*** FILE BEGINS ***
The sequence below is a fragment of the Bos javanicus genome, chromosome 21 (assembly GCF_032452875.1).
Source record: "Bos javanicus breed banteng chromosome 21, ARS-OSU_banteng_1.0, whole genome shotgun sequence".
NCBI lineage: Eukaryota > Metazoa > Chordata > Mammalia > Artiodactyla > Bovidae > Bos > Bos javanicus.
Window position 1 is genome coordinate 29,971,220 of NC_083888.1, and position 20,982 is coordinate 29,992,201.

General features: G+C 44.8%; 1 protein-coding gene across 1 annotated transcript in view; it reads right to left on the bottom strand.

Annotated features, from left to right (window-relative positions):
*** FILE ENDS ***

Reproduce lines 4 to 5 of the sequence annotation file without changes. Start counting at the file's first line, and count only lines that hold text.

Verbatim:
Window position 1 is genome coordinate 29,971,220 of NC_083888.1, and position 20,982 is coordinate 29,992,201.

General features: G+C 44.8%; 1 protein-coding gene across 1 annotated transcript in view; it reads right to left on the bottom strand.